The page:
Sashiko Stitched Furoshiki Wraps

by Susan Fletcher

sashiko furoshiki fabric wraps

Japanese furoshiki + sashiko stitching = well that's a no brainer hey?

Here are four examples, all tied with the easiest furoshiki technique...

Starting with a box, set the box diagonally in the center of the square fabric and fold two opposite ends over the top of the box.  (You might use a safety pin to hold this snugly is place for now)  Next fold the other two corners over the top. Fold and tuck the wide edges of these ends under to make them tidy. Tie a firm knot with the tips of these two ends.  Note: The cloth in this photo was sashiko stitched in an X corner to corner on the navy fabric, then backed with a deep red fabric. 

If you are a sewist rather than a stitcher, you could stitch a narrow trim from corner to corner (cotton lace would look great!) ( Pattern for this wrap? Click here)

sashiko furoshiki

Below is the same technique wrapping a bowl

sashiko furoshiki wrap

If you are getting frustrated with the knots, or if your hands find trying fat tight knots painful, here is a good solution. After folding the first two sides over, bring the second two together and tie tightly with a ribbon.

sashiko wrap

One more with the knotted top.  You can see how the size of your square fabric is going to effect whether you will have a tight knot or "rabbit ears" at the top. It will also effect the length of the overlap of the first fold over. In the photo above you can see the red edge of the lining fabric, showing how it is long enough to fold right underneath the package.

sashiko furoshiki wrap

One more tip: You can make it easier to wrap irregular shaped objects by putting a square of cardboard on the cloth and putting your objects on it. This creates a firm base to help shape the cloth.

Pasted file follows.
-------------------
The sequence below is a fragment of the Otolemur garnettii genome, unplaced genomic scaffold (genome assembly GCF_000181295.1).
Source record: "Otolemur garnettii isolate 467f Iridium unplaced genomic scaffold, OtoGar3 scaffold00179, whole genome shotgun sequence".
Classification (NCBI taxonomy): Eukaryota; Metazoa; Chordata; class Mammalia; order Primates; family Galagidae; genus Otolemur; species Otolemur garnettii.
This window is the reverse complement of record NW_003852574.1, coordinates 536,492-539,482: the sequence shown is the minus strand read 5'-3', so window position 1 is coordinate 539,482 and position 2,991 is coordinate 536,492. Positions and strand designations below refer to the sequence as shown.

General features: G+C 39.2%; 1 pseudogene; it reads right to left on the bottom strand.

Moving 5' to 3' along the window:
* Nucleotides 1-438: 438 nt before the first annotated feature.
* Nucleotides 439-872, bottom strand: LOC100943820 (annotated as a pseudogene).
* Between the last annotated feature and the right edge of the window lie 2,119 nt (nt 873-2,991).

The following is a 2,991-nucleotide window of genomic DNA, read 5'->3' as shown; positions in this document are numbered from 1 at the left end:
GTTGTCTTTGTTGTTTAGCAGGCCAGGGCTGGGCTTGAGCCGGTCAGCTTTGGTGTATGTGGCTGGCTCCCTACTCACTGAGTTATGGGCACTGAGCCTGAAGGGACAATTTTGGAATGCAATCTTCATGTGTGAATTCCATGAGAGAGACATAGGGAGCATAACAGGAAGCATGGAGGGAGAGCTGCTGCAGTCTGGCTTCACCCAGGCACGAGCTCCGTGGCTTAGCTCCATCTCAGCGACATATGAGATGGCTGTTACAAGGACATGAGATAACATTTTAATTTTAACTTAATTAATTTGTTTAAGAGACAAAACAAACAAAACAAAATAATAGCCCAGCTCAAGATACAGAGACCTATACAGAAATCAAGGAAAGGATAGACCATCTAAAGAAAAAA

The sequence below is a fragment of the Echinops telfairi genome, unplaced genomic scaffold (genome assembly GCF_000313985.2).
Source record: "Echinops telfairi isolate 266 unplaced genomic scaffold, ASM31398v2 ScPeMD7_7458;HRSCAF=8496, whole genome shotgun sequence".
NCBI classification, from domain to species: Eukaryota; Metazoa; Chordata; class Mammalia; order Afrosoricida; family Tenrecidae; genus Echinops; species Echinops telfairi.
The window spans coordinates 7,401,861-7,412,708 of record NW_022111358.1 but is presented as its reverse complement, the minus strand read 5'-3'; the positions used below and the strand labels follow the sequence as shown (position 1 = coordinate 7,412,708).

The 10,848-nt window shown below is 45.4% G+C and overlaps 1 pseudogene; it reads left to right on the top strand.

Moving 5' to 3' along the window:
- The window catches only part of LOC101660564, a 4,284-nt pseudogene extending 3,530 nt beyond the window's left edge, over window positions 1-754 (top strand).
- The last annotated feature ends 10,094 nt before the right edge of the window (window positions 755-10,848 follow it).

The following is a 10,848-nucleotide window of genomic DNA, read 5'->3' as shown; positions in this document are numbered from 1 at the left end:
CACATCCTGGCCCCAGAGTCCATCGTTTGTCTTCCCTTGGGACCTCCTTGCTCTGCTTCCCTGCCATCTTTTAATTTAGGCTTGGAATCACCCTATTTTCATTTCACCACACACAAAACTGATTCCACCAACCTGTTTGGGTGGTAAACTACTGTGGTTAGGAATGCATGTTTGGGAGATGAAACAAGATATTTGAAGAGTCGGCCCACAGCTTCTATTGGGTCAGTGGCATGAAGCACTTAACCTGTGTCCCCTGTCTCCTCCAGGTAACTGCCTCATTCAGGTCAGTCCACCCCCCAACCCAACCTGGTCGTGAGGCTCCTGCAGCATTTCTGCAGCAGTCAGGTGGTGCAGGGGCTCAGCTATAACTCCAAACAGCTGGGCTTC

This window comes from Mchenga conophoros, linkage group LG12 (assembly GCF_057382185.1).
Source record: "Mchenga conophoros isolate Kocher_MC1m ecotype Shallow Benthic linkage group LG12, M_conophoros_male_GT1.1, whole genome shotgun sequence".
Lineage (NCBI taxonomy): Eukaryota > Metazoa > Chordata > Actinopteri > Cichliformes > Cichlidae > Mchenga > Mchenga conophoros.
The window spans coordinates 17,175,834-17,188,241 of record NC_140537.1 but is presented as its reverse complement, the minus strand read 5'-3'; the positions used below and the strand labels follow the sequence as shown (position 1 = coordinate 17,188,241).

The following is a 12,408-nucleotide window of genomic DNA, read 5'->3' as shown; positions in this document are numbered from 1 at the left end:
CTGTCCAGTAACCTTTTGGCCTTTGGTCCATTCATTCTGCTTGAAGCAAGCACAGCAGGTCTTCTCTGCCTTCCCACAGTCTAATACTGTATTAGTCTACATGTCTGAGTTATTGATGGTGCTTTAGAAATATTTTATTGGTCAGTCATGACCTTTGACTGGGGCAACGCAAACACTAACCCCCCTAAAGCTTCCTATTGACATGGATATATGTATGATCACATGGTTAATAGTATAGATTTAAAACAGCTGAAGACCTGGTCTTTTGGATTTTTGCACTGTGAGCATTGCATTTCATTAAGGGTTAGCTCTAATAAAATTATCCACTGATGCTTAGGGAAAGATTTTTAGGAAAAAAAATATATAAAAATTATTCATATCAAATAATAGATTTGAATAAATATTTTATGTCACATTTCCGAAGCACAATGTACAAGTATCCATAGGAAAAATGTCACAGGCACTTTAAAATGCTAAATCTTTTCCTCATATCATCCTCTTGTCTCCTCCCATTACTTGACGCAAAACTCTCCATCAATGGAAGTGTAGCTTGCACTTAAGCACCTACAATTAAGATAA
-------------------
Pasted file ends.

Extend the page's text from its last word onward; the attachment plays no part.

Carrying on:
sashiko furoshiki gift wrapping

Happy sashiko stitching and happy furoshiki wrapping :-)

Susan Fletcher
Susan Fletcher


Owner A threaded Needle

Also in Sashiko Blog

Japanese wagara  cotton fabric
Wagara & Wagara Kasuri Pattern Fabric Collection on A Threaded Needle

by Susan Fletcher

     I've been buying these wagara fabrics for A Threaded Needle from Olympus Manufacturing in Japan for a few years, and as I am adding a few new ones to the website today, it seemed like a good time to tell you more about them.
Wagara Kasuri Japanese Fabrics
So first, what does wagara mean?
and why Olympus fabrics versus less expensive versions of these designs?

View full article →

making matters
Why Giving What We Make Matters (More)

by Susan Fletcher

Why giving handmade gifts matters more now.
Giving handmade gifts has always mattered, but with all the isolation covid is causing, this year it matters more.
Please make. And give to family, to friends, and to anyone you know is isolated (or might feel alone) right now.
We all need the connection we feel when when hold something handmade by another person.
When we give things we make to other people, we prove to them they are in the thoughts of someone else, therefore they are alive and connected and they matter.

View full article →

quilting a sashiko quilt
Sashiko Quilting with Pre-quilted Batting

by Susan Fletcher

How do you quilt a large sashiko quilt?

It's a dilemma. You don't want to machine stitch over your hand stitched work, but you also don't want the filling and backing layers to separate from the top. And you really don't want the filling layer to bunch up or fall apart because it isn't quilted.

Over the years I have used different methods, depending on my project. This one, using pre-quilted batting, is easy and suited to almost any sashiko project, I think. It uses pre-quilted quilt batting.

View full article →